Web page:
I learned a Latvian word the other night, ‘vilkme’. It was translated messily as ‘draft’ by Google Translate, but I was informed it means gravitational pressure, but can also mean a breeze. It is not in popular usage and is considered an obscure word. Last time I question the name of a hipster-brewed beer!
I have had to explain a couple of words I use in my speech to non-native English speakers here in Riga.
Lush, for example, which I guess I apply liberally outside its standard usage. Like ‘awesome’: are you truly in ‘awe’ of something, or are you essentially just saying ‘okay’?
Guernsey slang I’ve had the most trouble explaining.
Most non-native speakers I chirp to are aware of the word ‘shag’. But they are somewhat taken aback when I greet them with a, “Hello there, shag.” So I inform them that shag has many meanings, amongst which are ‘shag’ as they and Austin Powers understand it; ‘shag’ as a certain type of tobacco; ‘shag’ as a thick carpet or matted material, whence derives the adjective ‘shaggy’; and ‘shag’ as a cormorant, a type of bird native to Guernsey, and other less beautiful places.
Then, then there is ‘shag’ as I and many a Guern use it, meaning ‘mate’ or ‘pal’, a term of friendly endearment. A ‘very seventies’ word, as my former receptionist informed me, yet one which you still hear out and about. (“Wotcher! How goes it shag?” “Nae too bad mucker, and you me’ole fruit?” Etcetera.)
I am a fierce proponent of bringing this glorious term, and all its derivations, back into the common vernacular. My German friend here in Riga has taken to ‘shaggo’. I often opt for ‘shagwano’ or ‘sheg’. My Grandlad calls me ‘Harry Shaggas’.
Speaking with so many non-native English speakers – forever putting my own foreign language speaking skills to shame – has drawn to my attention how my speech is perpetually punctuated by another word I need often to explain.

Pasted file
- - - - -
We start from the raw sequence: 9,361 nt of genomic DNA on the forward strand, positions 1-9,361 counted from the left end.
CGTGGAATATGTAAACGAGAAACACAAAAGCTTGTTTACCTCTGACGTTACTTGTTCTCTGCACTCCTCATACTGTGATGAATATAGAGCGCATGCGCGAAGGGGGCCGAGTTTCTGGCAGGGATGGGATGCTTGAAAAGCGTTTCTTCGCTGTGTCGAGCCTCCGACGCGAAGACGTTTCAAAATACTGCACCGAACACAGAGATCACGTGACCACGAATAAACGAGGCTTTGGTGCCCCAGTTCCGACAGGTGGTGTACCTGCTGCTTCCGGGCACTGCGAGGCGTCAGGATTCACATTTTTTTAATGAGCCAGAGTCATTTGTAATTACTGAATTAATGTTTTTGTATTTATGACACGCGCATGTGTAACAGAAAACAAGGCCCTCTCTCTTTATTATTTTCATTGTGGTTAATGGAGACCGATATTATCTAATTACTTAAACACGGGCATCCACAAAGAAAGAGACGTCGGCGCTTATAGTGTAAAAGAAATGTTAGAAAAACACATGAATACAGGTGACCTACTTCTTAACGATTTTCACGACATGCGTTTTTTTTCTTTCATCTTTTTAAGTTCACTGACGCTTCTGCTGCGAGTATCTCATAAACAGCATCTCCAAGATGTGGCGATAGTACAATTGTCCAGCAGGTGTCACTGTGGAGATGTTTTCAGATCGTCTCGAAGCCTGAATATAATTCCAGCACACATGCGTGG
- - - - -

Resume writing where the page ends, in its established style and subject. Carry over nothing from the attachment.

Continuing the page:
I learned this word from some Guernsey friends. Chirp I would define as good humour, bright attitude, sociability, liveliness – chirpiness! 🙂
It’s one of those versatile words that acts as a noun, verb and adjective. You can refer to a chirpy person as a ‘chirper’. You may ask a friend to ‘chirp up’, and tell them you ‘chirped’ to another friend today. You could describe a fun excursion as ‘good chirp’. And of course there is the more common ‘chirpy’.
What I find interesting and credible about the word is how difficult it was to define to my non-native English-speaking friends, without using the word chirp itself. There isn’t a better word with which to denote and describe what chirp means, aside from listing words that hang around the word, or by giving examples of its usage, as I have done above.
I have come to see chirp as a mindset or a heartset, a philosophy. I believe cultivating a cheery disposition, being chirpy, is a moral good. This is not as frivolous a statement as the word chirp may imply. In our current climate, with people’s thoughts and emotions being fraught and fractious, chirp is no trivial thing. Your chirp or lack thereof could be the cause of someone’s mood changing for better or for worse. This is a precious, dangerous power to wield.
Why be an Eeyore, for whom all of life is but a tiresome toilsome chore, only capable of complaint? You can opt to be a Winnie the Pooh, who asks Piglet, “What day is it?” Piglet replies, “It’s today.” To which Winnie the Pooh chirpily responds, “My favourite day.” Be Pooh. Fake it till you make it, if you must. It works. Or your money back.
So, there’s my little chirp on a couple of uniquely Guernsey words. I am a fierce proponent of these words being popularised as widely as possible, as they have been in Guernsey, and to a very modest extent here in Riga.
Though I must say chirp is entering international vernacular far more easily than is shag.
2 thoughts on “Shag and Chirp”
Immediately a big fan of ‘shaggo!!’ 👍
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